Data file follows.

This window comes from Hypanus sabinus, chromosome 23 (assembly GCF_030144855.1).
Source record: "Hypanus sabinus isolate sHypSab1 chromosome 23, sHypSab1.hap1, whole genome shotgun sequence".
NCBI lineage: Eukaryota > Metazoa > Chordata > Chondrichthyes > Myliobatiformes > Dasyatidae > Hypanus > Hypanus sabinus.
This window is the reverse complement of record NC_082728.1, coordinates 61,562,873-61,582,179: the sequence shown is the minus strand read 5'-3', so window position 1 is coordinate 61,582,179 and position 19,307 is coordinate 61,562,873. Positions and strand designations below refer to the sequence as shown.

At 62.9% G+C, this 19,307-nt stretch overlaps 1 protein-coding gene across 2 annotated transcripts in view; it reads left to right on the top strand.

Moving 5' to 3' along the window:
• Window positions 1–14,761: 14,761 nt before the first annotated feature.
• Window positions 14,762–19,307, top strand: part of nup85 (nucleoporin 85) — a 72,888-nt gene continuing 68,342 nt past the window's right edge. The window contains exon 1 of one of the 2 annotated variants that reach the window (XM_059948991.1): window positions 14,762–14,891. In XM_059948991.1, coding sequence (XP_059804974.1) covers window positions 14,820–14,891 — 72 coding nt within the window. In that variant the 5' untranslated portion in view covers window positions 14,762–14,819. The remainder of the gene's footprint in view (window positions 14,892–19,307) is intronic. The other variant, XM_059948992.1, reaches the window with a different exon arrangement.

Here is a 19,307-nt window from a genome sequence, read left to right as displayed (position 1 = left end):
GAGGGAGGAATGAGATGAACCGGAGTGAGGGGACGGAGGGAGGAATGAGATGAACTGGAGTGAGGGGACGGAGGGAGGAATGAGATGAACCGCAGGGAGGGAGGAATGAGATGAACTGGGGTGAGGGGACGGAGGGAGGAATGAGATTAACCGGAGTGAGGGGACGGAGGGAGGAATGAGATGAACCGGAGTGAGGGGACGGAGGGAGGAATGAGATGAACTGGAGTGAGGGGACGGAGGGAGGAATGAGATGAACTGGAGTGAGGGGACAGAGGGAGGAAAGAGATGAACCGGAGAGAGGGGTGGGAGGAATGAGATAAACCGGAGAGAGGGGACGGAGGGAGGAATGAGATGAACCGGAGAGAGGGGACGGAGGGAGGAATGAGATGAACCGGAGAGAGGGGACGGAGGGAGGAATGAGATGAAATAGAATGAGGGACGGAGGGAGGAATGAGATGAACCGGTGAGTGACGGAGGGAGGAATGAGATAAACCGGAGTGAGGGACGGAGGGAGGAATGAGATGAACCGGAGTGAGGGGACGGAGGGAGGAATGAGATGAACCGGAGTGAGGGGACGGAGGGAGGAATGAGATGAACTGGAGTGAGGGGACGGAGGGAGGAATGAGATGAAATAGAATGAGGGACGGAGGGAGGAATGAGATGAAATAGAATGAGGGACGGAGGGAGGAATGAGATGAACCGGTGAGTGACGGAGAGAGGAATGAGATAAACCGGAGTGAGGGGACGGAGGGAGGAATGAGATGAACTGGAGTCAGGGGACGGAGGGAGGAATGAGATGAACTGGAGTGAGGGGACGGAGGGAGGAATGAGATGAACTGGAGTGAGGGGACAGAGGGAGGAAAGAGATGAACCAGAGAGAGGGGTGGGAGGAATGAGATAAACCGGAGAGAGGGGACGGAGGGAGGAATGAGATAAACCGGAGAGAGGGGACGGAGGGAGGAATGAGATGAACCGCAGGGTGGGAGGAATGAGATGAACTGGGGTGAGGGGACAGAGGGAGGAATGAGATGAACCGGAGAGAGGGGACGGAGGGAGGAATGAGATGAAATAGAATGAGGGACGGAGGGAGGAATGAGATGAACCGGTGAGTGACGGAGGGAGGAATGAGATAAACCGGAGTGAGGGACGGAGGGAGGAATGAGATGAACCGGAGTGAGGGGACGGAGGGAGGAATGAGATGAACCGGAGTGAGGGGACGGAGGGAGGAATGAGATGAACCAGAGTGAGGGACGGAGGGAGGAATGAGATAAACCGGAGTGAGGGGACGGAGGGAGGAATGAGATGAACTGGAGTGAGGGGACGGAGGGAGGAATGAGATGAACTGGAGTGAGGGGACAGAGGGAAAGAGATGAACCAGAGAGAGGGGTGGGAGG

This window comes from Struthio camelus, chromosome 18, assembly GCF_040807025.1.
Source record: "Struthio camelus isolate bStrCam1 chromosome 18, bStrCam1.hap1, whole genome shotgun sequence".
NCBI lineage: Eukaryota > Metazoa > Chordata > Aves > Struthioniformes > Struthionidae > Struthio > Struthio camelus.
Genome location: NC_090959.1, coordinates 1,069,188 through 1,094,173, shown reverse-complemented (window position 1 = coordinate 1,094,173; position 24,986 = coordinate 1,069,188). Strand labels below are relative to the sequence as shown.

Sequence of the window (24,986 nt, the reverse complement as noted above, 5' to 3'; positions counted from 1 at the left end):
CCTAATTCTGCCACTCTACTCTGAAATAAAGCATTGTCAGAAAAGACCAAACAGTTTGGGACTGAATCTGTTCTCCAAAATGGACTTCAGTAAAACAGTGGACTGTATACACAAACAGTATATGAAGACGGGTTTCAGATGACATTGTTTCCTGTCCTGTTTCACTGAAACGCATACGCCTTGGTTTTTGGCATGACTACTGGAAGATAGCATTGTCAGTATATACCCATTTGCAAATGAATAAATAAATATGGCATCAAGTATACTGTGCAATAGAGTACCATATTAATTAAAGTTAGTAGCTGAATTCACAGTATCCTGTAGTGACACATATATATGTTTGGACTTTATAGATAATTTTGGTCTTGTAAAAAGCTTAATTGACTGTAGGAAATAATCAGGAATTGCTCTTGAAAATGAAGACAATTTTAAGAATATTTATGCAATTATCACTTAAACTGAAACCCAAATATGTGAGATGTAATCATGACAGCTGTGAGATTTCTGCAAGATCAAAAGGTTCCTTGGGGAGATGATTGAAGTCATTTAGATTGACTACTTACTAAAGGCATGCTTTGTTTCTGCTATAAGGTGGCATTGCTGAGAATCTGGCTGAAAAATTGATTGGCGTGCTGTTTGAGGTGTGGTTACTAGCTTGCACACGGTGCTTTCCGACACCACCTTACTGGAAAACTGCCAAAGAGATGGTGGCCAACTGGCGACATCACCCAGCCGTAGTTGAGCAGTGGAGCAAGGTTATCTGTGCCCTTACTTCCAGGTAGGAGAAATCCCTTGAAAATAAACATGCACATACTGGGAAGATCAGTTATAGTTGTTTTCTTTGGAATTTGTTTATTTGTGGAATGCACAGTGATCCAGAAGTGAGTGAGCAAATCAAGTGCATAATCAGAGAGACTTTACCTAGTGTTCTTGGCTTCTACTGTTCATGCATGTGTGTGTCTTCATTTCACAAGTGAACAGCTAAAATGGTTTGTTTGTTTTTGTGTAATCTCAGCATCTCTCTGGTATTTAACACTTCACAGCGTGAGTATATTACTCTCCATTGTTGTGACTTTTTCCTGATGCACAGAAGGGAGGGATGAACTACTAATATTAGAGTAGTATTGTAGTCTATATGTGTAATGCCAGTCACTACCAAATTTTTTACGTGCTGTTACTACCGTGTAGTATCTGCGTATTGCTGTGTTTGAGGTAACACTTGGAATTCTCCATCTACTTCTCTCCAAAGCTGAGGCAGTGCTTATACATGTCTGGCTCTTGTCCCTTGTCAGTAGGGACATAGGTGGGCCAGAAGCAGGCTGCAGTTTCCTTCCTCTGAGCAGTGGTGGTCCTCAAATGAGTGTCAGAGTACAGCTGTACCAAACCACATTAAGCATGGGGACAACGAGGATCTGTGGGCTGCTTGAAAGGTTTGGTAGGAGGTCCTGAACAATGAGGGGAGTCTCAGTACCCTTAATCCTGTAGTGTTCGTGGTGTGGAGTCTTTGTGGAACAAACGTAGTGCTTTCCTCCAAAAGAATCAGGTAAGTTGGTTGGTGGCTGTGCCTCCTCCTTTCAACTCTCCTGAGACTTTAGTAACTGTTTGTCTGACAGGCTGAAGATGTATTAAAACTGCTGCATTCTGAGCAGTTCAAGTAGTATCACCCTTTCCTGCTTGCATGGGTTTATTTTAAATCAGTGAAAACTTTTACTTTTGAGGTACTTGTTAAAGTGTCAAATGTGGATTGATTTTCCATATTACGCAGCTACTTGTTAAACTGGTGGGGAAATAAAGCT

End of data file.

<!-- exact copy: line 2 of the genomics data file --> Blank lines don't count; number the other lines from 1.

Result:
Source record: "Hypanus sabinus isolate sHypSab1 chromosome 23, sHypSab1.hap1, whole genome shotgun sequence".